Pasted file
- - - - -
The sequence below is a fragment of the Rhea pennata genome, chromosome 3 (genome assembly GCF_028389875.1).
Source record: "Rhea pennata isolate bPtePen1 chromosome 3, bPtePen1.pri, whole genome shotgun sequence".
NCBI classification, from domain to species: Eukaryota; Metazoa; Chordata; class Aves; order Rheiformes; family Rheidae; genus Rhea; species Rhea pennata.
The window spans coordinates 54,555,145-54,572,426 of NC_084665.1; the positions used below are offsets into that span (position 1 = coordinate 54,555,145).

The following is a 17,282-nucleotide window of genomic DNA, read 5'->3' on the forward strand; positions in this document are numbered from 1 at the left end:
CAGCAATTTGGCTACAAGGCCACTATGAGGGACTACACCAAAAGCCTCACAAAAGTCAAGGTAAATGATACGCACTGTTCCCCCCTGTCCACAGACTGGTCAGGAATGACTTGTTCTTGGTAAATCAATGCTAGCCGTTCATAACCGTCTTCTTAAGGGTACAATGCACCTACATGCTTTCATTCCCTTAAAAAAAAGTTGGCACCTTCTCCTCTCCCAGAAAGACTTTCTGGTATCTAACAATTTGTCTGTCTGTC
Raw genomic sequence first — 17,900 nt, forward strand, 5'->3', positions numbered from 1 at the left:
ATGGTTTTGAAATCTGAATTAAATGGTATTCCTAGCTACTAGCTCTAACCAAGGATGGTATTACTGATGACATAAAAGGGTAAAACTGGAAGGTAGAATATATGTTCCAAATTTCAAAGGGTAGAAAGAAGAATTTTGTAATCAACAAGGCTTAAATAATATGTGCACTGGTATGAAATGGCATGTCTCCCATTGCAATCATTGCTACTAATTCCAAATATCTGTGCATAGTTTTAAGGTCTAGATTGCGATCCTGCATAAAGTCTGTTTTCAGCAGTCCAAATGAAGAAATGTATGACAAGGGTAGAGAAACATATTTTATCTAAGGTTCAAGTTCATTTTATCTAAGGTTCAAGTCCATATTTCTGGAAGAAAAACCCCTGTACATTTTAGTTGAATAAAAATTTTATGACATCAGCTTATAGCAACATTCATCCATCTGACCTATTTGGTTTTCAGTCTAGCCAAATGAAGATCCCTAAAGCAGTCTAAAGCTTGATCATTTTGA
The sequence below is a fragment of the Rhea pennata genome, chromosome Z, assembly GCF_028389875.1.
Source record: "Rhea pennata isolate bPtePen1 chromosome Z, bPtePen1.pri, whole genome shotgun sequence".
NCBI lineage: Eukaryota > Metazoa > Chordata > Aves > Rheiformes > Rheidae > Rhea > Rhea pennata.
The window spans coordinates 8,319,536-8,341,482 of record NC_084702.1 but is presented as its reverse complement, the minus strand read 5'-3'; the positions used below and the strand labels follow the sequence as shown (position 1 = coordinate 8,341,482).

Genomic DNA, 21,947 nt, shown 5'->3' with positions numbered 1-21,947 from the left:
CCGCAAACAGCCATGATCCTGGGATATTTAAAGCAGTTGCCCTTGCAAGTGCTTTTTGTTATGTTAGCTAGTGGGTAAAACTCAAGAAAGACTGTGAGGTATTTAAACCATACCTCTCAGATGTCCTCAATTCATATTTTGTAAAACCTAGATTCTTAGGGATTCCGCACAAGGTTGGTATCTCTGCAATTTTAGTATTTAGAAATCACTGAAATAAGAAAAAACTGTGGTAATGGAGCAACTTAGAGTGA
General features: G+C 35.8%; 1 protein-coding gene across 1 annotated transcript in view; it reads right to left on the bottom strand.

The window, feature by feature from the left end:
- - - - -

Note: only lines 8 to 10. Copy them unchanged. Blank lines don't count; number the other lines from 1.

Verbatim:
ATGGTTTTGAAATCTGAATTAAATGGTATTCCTAGCTACTAGCTCTAACCAAGGATGGTATTACTGATGACATAAAAGGGTAAAACTGGAAGGTAGAATATATGTTCCAAATTTCAAAGGGTAGAAAGAAGAATTTTGTAATCAACAAGGCTTAAATAATATGTGCACTGGTATGAAATGGCATGTCTCCCATTGCAATCATTGCTACTAATTCCAAATATCTGTGCATAGTTTTAAGGTCTAGATTGCGATCCTGCATAAAGTCTGTTTTCAGCAGTCCAAATGAAGAAATGTATGACAAGGGTAGAGAAACATATTTTATCTAAGGTTCAAGTTCATTTTATCTAAGGTTCAAGTCCATATTTCTGGAAGAAAAACCCCTGTACATTTTAGTTGAATAAAAATTTTATGACATCAGCTTATAGCAACATTCATCCATCTGACCTATTTGGTTTTCAGTCTAGCCAAATGAAGATCCCTAAAGCAGTCTAAAGCTTGATCATTTTGA
The sequence below is a fragment of the Rhea pennata genome, chromosome Z, assembly GCF_028389875.1.
Source record: "Rhea pennata isolate bPtePen1 chromosome Z, bPtePen1.pri, whole genome shotgun sequence".